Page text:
Father's Day on Sunday, not a day we remember very enthusiastically in our fam, either now, or when I was growing up. But it does make me think about dads and the empty nest, and how, when I was writing my book, I totally bought into the idea that fathers feel their children leaving just as much as mums - albeit in different ways.
I interviewed loads of dads, like wonderful Charlie from the Fatherhood Institute, who went on a kind of extended bender when his daughters left - an inspiration to us all about getting the most out of life. All of them felt their children leaving deeply, and thought long and hard about the impact on their lives, and the crisis it could precipitate.
Yet I failed to see what was going on under my nose, and how my own husband was feeling about our kids going. Perhaps I was just too wrapped up in my own sadness. But in my own defence I have to say that like a lot of men, my husband doesn't wear his heart on his sleeve - and I felt he was faintly critical of my own frank emotions about the kids going. By contrast he was resolutely positive: every time I whined he'd say how proud he was that they were making their way in the world. Looking back that's just what the kids - and I - needed him to say.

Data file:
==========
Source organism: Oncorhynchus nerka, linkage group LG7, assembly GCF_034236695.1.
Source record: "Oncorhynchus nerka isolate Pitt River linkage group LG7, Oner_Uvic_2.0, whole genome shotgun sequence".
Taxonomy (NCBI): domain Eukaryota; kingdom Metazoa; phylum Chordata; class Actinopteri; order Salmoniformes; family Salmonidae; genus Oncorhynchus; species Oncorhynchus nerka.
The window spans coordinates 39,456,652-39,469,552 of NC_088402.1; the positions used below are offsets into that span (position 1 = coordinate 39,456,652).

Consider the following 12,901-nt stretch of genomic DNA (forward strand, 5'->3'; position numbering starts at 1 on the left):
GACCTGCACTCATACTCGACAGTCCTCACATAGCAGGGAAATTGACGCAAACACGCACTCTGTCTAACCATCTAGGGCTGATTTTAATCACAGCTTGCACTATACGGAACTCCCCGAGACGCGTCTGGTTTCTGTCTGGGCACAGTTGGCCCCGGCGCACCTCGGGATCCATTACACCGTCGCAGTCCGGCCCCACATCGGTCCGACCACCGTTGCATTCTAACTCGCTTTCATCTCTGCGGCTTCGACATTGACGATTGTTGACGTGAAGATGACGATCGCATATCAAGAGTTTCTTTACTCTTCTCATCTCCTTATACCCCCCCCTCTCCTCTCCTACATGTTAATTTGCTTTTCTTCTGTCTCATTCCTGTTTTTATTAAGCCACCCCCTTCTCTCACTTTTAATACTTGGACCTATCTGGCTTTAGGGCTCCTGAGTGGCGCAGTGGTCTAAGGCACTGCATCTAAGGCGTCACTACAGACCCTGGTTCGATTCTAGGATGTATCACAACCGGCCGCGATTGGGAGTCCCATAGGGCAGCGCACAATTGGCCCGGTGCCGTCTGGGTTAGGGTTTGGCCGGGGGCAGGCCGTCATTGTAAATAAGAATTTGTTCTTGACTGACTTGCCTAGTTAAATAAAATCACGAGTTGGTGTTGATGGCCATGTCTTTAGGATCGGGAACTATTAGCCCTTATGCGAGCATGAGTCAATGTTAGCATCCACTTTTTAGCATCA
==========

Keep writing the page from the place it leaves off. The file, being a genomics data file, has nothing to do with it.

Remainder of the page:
It was only when I interviewed him for a feature about Dads and the Empty Nest for the Daily Mail http://www.dailymail.co.uk/femail that I realised how it had got to him. He said he felt redundant: it used to be 'Dad! Dad!' as soon as he walked through the door from work, but now the house was silent. Our three kids going had changed his life in a way he hadn't anticipated, and perhaps still didn't acknowledge.
So it's worth remembering that some of the finest writing about the Empty Nest comes not from women - perhaps because we just think it's par for the course - but from male writers, like J.G. Ballard: 'But childhood has gone, and in the silence one stares at the empty whisky bottles in the pantry and wonders if any number of drinks will fill the void.'